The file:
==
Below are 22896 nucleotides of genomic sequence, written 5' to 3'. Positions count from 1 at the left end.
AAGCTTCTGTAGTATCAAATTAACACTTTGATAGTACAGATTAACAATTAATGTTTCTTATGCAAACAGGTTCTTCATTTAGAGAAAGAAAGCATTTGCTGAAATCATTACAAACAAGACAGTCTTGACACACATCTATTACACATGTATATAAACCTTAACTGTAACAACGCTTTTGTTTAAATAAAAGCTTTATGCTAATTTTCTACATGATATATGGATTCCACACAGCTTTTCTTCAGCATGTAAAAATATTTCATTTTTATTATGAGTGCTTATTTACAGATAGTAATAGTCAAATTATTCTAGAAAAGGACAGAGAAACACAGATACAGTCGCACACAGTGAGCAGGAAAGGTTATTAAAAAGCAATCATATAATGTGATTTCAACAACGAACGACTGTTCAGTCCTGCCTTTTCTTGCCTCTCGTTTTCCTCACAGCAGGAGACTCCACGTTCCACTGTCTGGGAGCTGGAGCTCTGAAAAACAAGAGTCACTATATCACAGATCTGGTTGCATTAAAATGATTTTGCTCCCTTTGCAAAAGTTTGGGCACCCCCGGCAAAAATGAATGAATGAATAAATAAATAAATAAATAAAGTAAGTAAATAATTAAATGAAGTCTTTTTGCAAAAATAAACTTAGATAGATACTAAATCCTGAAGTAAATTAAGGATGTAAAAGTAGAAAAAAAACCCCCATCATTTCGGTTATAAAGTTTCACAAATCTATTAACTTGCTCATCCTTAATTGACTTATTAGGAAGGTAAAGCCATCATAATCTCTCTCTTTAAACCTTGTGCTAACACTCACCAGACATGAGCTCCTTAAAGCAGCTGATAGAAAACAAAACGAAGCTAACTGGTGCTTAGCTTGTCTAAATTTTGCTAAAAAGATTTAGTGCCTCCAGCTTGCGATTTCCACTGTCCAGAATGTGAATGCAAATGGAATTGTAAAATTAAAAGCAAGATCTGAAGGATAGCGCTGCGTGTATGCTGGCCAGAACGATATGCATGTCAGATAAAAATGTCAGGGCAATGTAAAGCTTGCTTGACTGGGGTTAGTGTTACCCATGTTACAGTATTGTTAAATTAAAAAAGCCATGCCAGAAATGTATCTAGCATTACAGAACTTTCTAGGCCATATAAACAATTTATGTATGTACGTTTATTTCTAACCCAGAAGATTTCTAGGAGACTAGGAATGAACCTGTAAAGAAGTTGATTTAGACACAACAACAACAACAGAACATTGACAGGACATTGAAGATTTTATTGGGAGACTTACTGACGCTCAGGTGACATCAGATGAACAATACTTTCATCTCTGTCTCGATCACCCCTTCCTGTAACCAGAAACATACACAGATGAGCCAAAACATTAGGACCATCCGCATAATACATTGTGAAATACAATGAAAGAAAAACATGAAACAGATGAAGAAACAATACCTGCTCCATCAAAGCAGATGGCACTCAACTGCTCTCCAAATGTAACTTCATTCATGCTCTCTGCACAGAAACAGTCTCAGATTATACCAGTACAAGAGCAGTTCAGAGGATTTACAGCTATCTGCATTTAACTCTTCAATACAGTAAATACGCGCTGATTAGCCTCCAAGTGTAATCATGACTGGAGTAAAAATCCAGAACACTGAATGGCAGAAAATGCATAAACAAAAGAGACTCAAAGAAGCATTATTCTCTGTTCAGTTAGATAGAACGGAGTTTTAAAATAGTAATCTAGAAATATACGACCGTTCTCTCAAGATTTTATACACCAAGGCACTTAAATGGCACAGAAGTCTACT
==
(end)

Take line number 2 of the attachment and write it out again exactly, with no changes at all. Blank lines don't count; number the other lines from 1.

AAGCTTCTGTAGTATCAAATTAACACTTTGATAGTACAGATTAACAATTAATGTTTCTTATGCAAACAGGTTCTTCATTTAGAGAAAGAAAGCATTTGCTGAAATCATTACAAACAAGACAGTCTTGACACACATCTATTACACATGTATATAAACCTTAACTGTAACAACGCTTTTGTTTAAATAAAAGCTTTATGCTAATTTTCTACATGATATATGGATTCCACACAGCTTTTCTTCAGCATGTAAAAATATTTCATTTTTATTATGAGTGCTTATTTACAGATAGTAATAGTCAAATTATTCTAGAAAAGGACAGAGAAACACAGATACAGTCGCACACAGTGAGCAGGAAAGGTTATTAAAAAGCAATCATATAATGTGATTTCAACAACGAACGACTGTTCAGTCCTGCCTTTTCTTGCCTCTCGTTTTCCTCACAGCAGGAGACTCCACGTTCCACTGTCTGGGAGCTGGAGCTCTGAAAAACAAGAGTCACTATATCACAGATCTGGTTGCATTAAAATGATTTTGCTCCCTTTGCAAAAGTTTGGGCACCCCCGGCAAAAATGAATGAATGAATAAATAAATAAATAAATAAAGTAAGTAAATAATTAAATGAAGTCTTTTTGCAAAAATAAACTTAGATAGATACTAAATCCTGAAGTAAATTAAGGATGTAAAAGTAGAAAAAAAACCCCCATCATTTCGGTTATAAAGTTTCACAAATCTATTAACTTGCTCATCCTTAATTGACTTATTAGGAAGGTAAAGCCATCATAATCTCTCTCTTTAAACCTTGTGCTAACACTCACCAGACATGAGCTCCTTAAAGCAGCTGATAGAAAACAAAACGAAGCTAACTGGTGCTTAGCTTGTCTAAATTTTGCTAAAAAGATTTAGTGCCTCCAGCTTGCGATTTCCACTGTCCAGAATGTGAATGCAAATGGAATTGTAAAATTAAAAGCAAGATCTGAAGGATAGCGCTGCGTGTATGCTGGCCAGAACGATATGCATGTCAGATAAAAATGTCAGGGCAATGTAAAGCTTGCTTGACTGGGGTTAGTGTTACCCATGTTACAGTATTGTTAAATTAAAAAAGCCATGCCAGAAATGTATCTAGCATTACAGAACTTTCTAGGCCATATAAACAATTTATGTATGTACGTTTATTTCTAACCCAGAAGATTTCTAGGAGACTAGGAATGAACCTGTAAAGAAGTTGATTTAGACACAACAACAACAACAGAACATTGACAGGACATTGAAGATTTTATTGGGAGACTTACTGACGCTCAGGTGACATCAGATGAACAATACTTTCATCTCTGTCTCGATCACCCCTTCCTGTAACCAGAAACATACACAGATGAGCCAAAACATTAGGACCATCCGCATAATACATTGTGAAATACAATGAAAGAAAAACATGAAACAGATGAAGAAACAATACCTGCTCCATCAAAGCAGATGGCACTCAACTGCTCTCCAAATGTAACTTCATTCATGCTCTCTGCACAGAAACAGTCTCAGATTATACCAGTACAAGAGCAGTTCAGAGGATTTACAGCTATCTGCATTTAACTCTTCAATACAGTAAATACGCGCTGATTAGCCTCCAAGTGTAATCATGACTGGAGTAAAAATCCAGAACACTGAATGGCAGAAAATGCATAAACAAAAGAGACTCAAAGAAGCATTATTCTCTGTTCAGTTAGATAGAACGGAGTTTTAAAATAGTAATCTAGAAATATACGACCGTTCTCTCAAGATTTTATACACCAAGGCACTTAAATGGCACAGAAGTCTACT